Rishovd also argues that he was unfairly prejudiced because the evidence of prior abuse portrayed him as a mentally ill or manipulative person with a propensity for sexually assaulting his wife.  But “‘prejudice’ does not mean the damage to the opponent’s case that results from the legitimate probative force of the evidence; rather, it refers to the unfair advantage that results from the capacity of the evidence to persuade by illegitimate means.”  State v. Cermak, 365 N.W.2d 243, 247 n.2 (Minn. 1985) (citation omitted).  Here, the district court did not admit evidence of a third prior act of domestic abuse, and before the testimony of Rishovd’s wife regarding prior abuse and again before deliberations, the district court instructed the jury that it could not use the evidence of prior abuse to convict Rishovd.  Further, this court has rejected the argument that because admitting evidence of past domestic abuse and forced sexual intercourse with his wife might portray him as having an “assaultive propensity,” a husband is unfairly prejudiced.  See State v. Waukazo, 374 N.W.2d 563, 565 (Minn. App. 1985) (finding that the district court did not abuse its discretion by admitting under rule 404(b) evidence of a husband’s prior assaults of and forced sexual intercourse with his wife), review denied (Minn. Nov. 1, 1985).

Rishovd further contends that he was unfairly prejudiced by his wife’s “inconsistent” testimony.  The state’s pretrial offer of proof regarding the March 2002 offense described only forced vaginal intercourse, but Rishovd’s wife testified at trial that he forced both vaginal and anal intercourse.  Other than calling this testimony “unexpected,” Rishovd fails to show how it unfairly prejudiced him. 

Rishovd also asks this court to determine whether he was denied a fair trial by the district court’s determination of the admissibility of the prior-abuse evidence at a pretrial hearing rather than at trial.  The admissibility of evidence of prior acts of abuse generally should be determined after the presentation of all other evidence at trial.  DeWald, 464 N.W.2d at 504.  But the district court does not automatically abuse its discretion by determining the admissibility of such evidence before trial.  See id. at 504-05 (affirming conviction despite pretrial determination of admissibility of prior-acts evidence).  Here, Rishovd requested a pretrial hearing to determine the admissibility of the prior-abuse evidence; we conclude that the district court did not deny Rishovd a fair trial by conducting the pretrial hearing that Rishovd requested.

Rishovd next contends that he was unfairly prejudiced by “extensive testimony” of the prior abuse.  Although it is unclear from his brief, Rishovd appears to refer to the allegedly cumulative and prejudicial nature of the testimony of a sheriff’s deputy.  Over Rishovd’s objection at trial, the district court ruled that the deputy could testify and that it would “deal with [the testimony] on a piece by piece basis in terms of what [the deputy is] going to testify to.”  Without further objection by Rishovd, the deputy briefly testified to his observation of the physical appearance of Rishovd’s wife on the day of the March 2002 incident and about evidence he seized related to that incident.  He did not testify about the specific abuse that Rishovd was charged with committing.  Most of the deputy’s testimony related to three statements he took from Rishovd following the March 2002 incident regarding Rishovd’s claim that he had a multiple-personality disorder.  The record does not show that the deputy’s testimony was cumulative, and the district court did not clearly abuse its discretion by allowing the testimony.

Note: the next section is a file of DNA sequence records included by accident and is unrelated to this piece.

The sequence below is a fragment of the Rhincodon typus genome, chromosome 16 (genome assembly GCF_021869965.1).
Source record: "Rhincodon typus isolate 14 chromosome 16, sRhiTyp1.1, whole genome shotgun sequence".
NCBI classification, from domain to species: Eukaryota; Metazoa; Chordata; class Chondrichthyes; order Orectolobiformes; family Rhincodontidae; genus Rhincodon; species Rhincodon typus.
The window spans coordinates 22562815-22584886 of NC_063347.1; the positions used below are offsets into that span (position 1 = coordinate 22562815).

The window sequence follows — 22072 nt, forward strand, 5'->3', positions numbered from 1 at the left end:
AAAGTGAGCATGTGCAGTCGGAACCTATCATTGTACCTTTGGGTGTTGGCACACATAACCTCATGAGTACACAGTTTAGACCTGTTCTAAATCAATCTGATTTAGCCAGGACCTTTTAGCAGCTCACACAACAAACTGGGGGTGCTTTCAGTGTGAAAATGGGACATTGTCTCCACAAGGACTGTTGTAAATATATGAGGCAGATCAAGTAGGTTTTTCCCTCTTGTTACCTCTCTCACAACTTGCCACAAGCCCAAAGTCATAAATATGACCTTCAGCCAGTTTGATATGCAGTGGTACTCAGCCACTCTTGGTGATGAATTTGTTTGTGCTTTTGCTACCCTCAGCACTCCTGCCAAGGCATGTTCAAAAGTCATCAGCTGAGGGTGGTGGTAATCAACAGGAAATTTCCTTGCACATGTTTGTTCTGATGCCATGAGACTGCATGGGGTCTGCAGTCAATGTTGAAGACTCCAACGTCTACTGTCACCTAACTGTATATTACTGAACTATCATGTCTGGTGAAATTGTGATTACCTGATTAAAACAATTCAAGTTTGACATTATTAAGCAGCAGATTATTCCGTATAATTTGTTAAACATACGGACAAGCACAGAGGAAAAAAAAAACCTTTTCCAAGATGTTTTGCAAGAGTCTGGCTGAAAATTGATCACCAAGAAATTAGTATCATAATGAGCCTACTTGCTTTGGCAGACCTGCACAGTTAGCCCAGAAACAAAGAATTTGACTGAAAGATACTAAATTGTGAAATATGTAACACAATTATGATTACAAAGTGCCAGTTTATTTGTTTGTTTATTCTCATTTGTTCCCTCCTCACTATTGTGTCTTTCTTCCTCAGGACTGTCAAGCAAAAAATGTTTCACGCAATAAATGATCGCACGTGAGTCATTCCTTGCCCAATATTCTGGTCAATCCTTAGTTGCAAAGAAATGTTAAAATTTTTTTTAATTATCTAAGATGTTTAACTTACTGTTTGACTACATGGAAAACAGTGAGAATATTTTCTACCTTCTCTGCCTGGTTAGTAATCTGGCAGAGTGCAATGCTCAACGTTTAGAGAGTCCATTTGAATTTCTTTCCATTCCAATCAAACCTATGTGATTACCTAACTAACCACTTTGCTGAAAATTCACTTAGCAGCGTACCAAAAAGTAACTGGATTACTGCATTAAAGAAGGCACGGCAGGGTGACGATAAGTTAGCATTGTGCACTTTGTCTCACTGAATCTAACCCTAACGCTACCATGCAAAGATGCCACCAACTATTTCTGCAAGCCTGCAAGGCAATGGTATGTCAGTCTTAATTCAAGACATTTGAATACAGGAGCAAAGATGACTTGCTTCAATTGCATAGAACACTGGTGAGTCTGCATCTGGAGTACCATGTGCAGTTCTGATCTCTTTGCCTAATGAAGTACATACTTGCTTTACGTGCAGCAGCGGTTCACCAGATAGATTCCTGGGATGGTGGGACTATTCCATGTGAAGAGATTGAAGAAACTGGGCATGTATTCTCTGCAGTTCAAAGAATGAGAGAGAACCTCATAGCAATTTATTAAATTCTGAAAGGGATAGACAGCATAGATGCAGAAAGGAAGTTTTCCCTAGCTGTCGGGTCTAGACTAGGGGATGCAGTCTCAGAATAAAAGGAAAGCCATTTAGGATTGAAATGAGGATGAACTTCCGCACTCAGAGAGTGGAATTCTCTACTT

Finally, Rishovd argues that he was unfairly prejudiced because the deputy, before testifying, “accidentally” violated a sequestration order by witnessing an undetermined portion of the testimony of Rishovd’s wife.  Prior to trial, the district court granted the state’s motion to sequester all but one witness, who was not the deputy at issue here.  “Witnesses may be sequestered or excluded from the courtroom, prior to their appearance, in the discretion of the court.”  Minn. R. Crim. P. 26.03, subd. 7.  A party seeking relief based on a violation of a sequestration order must show prejudice resulting from the violation.  State v. Erdman, 383 N.W.2d 331, 334 (Minn. App. 1986), review denied (Minn. Apr. 24, 1986).  Rishovd has shown no such prejudice.  The deputy testified about his own observations of and conversations with Rishovd and Rishovd’s wife.  The record does not suggest that his testimony was influenced by testimony of Rishovd’s wife.  Because Rishovd shows no prejudice resulting from the deputy’s accidental violation of the sequestration order, he is not entitled to a new trial because of that violation.

Finally, Rishovd suggests that the cumulative effect of the district court’s errors denied him a fair trial.  Because we find no error by the district court, Rishovd’s argument fails.